Almost anyone with a brother or sister knows the pain of being compared to his or her sibling. Sometimes it’s parents that compare kids, sometimes it’s a family friend and sometimes it’s a grandparent.
One time, in India, my grandma was talking to a couple of her old friends. The topic of my sister and I came up, and my grandma — as any grandma would — started the bragging brigade.
She pointed to my sister and said, in our language, “This one speaks Gujarati very well.”
She then gestured to me with a dismissive hand motion. “This one… not so much.”
Now, I may not be able to speak the language very well, but I can understand everything. So after I finished translating everything, my first thought was “ouch.” I knew that it was true, but did she have to tell everyone so bluntly?
This has happened so many times over the years that it’s almost expected now. My sister’s the one who’s more “in touch with our religion,” the “desi girl.”
She loves Hindi music and Hindi movies, and she’s always making conversation with my grandma and asking our parents to tell us childhood stories. What I find especially amazing is that she also seems to balance being Indian with being American perfectly.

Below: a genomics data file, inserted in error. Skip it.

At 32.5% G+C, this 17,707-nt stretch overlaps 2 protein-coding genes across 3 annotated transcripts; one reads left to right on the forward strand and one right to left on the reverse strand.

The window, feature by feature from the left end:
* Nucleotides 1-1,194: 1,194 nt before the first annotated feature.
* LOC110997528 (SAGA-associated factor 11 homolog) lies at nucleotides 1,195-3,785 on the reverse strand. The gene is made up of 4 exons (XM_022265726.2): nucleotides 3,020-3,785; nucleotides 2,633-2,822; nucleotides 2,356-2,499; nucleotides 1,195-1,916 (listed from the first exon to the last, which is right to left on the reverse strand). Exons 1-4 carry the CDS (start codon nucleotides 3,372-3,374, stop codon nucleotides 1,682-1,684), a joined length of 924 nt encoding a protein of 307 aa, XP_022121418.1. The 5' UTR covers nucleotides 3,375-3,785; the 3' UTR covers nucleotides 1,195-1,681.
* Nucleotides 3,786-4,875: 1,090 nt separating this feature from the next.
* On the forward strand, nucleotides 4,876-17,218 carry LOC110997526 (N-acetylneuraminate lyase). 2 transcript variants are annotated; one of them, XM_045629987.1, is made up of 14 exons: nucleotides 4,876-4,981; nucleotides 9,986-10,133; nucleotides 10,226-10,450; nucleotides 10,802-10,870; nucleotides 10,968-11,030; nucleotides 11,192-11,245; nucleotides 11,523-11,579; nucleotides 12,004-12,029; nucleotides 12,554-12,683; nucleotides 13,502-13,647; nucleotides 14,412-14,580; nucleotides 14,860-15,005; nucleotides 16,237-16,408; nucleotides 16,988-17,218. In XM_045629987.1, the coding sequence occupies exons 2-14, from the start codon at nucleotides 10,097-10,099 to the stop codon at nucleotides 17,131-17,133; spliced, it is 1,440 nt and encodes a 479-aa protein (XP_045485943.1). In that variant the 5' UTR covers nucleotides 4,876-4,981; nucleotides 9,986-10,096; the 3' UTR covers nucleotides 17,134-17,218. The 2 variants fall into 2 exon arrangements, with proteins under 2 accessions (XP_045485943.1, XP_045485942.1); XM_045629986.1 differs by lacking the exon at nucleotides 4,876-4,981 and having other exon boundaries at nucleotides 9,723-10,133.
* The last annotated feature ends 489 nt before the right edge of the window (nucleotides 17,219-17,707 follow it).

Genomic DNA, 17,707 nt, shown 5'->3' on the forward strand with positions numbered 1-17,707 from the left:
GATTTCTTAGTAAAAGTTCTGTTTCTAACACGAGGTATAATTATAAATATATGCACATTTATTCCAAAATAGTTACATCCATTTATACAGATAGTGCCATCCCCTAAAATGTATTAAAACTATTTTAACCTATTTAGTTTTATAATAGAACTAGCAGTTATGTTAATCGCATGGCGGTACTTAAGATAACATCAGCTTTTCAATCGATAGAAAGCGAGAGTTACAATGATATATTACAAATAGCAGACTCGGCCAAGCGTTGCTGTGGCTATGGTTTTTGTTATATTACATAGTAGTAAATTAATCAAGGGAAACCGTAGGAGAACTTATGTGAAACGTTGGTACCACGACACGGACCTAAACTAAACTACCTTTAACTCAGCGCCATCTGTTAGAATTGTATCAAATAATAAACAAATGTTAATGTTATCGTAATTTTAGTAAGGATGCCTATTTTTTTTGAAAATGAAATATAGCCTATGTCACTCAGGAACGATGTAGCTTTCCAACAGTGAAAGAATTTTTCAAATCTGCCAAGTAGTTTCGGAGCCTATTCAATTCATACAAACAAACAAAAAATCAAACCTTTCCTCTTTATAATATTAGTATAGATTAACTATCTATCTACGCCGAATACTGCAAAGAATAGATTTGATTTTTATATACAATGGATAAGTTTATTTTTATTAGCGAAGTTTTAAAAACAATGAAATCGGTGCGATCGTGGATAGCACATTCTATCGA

I don’t watch Hindi movies or listen to Hindi music. It’s just not my thing, and I don’t enjoy it. I love my grandma, but sometimes I can barely communicate with her because she can’t speak much English and I can’t speak much Gujarati. It’s hard not to feel unattached to Hindi culture, but I know that it’s still a part of me.
I still love being Indian and the culture that comes with it. Being bilingual is amazing, and I wouldn’t change a thing. I’m Indian, I’m American, and I’m proud of it.